Skip to main content

Don't ignore the EU, warns House of Lords

The Earl Of Erroll, Independent Crossbench Peer at the House of Lords, has urged the public sector to take note of changing EU laws surrounding online business.

The Earl, the former Merlin Hay, joined the House of Lords in 1978 and has served on the IT Committee, Science and Technology Sub-Committee and Library and Computers Sub-Committee.

Speaking at Whitehall Media’s GovSec event last week, Lord Erroll spoke about the influence that the Digital Single Market Agenda will have – the idea that organisations should be able to do business throughout Europe not only by visiting countries but also over the Internet.

According to the Earl, various things are needed before such an agenda can be achieved, including some mutual interoperability of electronic identity and trust services.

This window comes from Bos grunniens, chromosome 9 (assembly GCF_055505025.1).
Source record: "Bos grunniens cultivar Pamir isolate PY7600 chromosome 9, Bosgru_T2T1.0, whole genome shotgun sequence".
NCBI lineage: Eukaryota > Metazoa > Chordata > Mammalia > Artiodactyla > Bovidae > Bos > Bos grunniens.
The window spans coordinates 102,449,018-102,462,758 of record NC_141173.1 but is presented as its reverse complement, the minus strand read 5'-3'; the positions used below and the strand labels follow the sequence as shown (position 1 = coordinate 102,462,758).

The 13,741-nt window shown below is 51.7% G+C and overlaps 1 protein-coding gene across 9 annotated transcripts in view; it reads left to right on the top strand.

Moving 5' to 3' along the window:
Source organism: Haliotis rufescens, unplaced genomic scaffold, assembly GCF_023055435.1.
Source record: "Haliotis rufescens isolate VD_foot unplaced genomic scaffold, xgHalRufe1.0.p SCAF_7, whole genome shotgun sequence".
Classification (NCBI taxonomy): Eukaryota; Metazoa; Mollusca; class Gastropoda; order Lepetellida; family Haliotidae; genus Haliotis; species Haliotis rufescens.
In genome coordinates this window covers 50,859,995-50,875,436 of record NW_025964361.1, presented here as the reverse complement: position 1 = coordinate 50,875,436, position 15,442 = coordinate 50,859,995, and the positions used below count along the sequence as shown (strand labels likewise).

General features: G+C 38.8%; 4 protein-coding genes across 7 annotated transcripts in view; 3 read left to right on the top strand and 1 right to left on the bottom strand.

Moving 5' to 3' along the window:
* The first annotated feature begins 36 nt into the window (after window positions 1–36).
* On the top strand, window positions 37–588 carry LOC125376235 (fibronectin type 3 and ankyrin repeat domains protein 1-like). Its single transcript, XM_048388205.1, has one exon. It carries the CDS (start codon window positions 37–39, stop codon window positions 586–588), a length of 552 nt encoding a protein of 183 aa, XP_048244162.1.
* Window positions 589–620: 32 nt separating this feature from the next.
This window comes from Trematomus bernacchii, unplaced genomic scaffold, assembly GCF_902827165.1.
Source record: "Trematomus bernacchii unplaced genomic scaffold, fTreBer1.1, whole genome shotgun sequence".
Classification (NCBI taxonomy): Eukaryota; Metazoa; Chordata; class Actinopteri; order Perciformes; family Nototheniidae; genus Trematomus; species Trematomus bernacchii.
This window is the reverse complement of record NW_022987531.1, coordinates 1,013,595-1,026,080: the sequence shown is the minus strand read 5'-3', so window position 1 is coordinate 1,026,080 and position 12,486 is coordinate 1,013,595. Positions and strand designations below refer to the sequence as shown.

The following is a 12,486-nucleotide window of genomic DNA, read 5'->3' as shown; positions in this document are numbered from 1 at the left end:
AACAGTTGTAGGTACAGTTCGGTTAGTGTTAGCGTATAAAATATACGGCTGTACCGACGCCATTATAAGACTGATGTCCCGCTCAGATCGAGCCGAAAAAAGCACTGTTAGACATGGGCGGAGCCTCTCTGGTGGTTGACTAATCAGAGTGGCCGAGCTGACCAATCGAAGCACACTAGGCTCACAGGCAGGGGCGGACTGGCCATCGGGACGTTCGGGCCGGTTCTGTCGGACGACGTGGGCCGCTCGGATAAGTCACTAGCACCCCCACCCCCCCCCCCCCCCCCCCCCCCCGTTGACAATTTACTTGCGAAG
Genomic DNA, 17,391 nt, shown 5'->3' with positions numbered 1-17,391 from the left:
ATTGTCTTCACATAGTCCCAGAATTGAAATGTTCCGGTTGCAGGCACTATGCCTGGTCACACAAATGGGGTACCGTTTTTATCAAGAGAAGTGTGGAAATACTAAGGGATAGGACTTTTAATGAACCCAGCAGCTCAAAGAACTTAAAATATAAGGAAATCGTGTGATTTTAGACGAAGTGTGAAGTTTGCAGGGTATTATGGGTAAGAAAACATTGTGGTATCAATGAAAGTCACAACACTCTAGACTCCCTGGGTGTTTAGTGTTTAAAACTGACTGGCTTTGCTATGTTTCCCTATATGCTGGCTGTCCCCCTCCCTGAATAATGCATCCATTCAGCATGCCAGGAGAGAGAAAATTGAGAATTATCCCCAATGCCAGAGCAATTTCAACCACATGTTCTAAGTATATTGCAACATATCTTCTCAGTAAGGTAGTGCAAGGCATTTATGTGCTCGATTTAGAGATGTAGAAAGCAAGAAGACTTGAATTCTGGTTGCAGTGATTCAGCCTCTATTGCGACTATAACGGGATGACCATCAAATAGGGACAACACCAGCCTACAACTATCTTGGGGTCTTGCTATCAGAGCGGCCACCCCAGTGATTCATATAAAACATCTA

“We are living in an electronic world and you need to start bringing yourself up to speed,” he told the audience, after explaining it will be legally binding to accept electronic ID in certain circumstances in the future.

Lord Erroll claims that ID and seamless online business present some issues - although there needs to be methods of verifying someone’s identity online effectively, it shouldn’t be a case of tracking someone’s every move.

“We Must Preserve Privacy And Trust”

For the Earl, privacy and trust are essential factors in building a scheme that works, but trust especially does not translate well into the online world.

He said certain questions must be asked: how is this actually going to work? How do we protect ourselves? How do you verify someone’s age but also preserve privacy?

“The general data protection regulations coming out of Europe, we’re not there yet, but you need to start thinking about how you’re going to react to it because you’re going to get something somewhere into the next two to three years,” claimed Lord Erroll.

Despite government and public sector not being corporate bodies, the new regulations will still apply to them because they do because with large corporate entities.

© (opens in new tab)